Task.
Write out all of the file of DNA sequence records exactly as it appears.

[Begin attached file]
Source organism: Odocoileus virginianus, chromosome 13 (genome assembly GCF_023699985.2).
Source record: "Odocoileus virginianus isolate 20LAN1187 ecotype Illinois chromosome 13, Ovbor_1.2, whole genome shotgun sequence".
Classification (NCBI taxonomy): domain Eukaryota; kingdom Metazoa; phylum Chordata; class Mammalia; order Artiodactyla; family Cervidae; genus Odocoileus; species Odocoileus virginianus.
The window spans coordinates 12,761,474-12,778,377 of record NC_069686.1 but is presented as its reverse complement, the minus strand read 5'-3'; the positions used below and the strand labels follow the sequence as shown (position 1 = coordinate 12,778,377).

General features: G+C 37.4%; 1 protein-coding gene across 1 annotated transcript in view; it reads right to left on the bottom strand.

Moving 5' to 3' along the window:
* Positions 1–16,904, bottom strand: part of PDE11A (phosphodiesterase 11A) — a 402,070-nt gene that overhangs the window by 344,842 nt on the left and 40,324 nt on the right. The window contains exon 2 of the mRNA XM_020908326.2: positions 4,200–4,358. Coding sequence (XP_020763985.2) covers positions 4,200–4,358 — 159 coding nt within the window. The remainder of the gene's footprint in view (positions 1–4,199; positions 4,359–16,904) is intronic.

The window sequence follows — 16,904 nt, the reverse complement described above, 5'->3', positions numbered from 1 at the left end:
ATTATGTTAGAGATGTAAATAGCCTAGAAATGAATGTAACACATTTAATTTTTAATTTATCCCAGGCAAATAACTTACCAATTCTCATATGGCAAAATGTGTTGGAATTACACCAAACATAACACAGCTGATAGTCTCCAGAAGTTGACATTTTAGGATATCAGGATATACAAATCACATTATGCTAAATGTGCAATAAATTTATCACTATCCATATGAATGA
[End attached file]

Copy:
Source organism: Odocoileus virginianus, chromosome 13 (genome assembly GCF_023699985.2).
Source record: "Odocoileus virginianus isolate 20LAN1187 ecotype Illinois chromosome 13, Ovbor_1.2, whole genome shotgun sequence".
Classification (NCBI taxonomy): domain Eukaryota; kingdom Metazoa; phylum Chordata; class Mammalia; order Artiodactyla; family Cervidae; genus Odocoileus; species Odocoileus virginianus.
The window spans coordinates 12,761,474-12,778,377 of record NC_069686.1 but is presented as its reverse complement, the minus strand read 5'-3'; the positions used below and the strand labels follow the sequence as shown (position 1 = coordinate 12,778,377).

General features: G+C 37.4%; 1 protein-coding gene across 1 annotated transcript in view; it reads right to left on the bottom strand.

Moving 5' to 3' along the window:
* Positions 1–16,904, bottom strand: part of PDE11A (phosphodiesterase 11A) — a 402,070-nt gene that overhangs the window by 344,842 nt on the left and 40,324 nt on the right. The window contains exon 2 of the mRNA XM_020908326.2: positions 4,200–4,358. Coding sequence (XP_020763985.2) covers positions 4,200–4,358 — 159 coding nt within the window. The remainder of the gene's footprint in view (positions 1–4,199; positions 4,359–16,904) is intronic.

The window sequence follows — 16,904 nt, the reverse complement described above, 5'->3', positions numbered from 1 at the left end:
ATTATGTTAGAGATGTAAATAGCCTAGAAATGAATGTAACACATTTAATTTTTAATTTATCCCAGGCAAATAACTTACCAATTCTCATATGGCAAAATGTGTTGGAATTACACCAAACATAACACAGCTGATAGTCTCCAGAAGTTGACATTTTAGGATATCAGGATATACAAATCACATTATGCTAAATGTGCAATAAATTTATCACTATCCATATGAATGA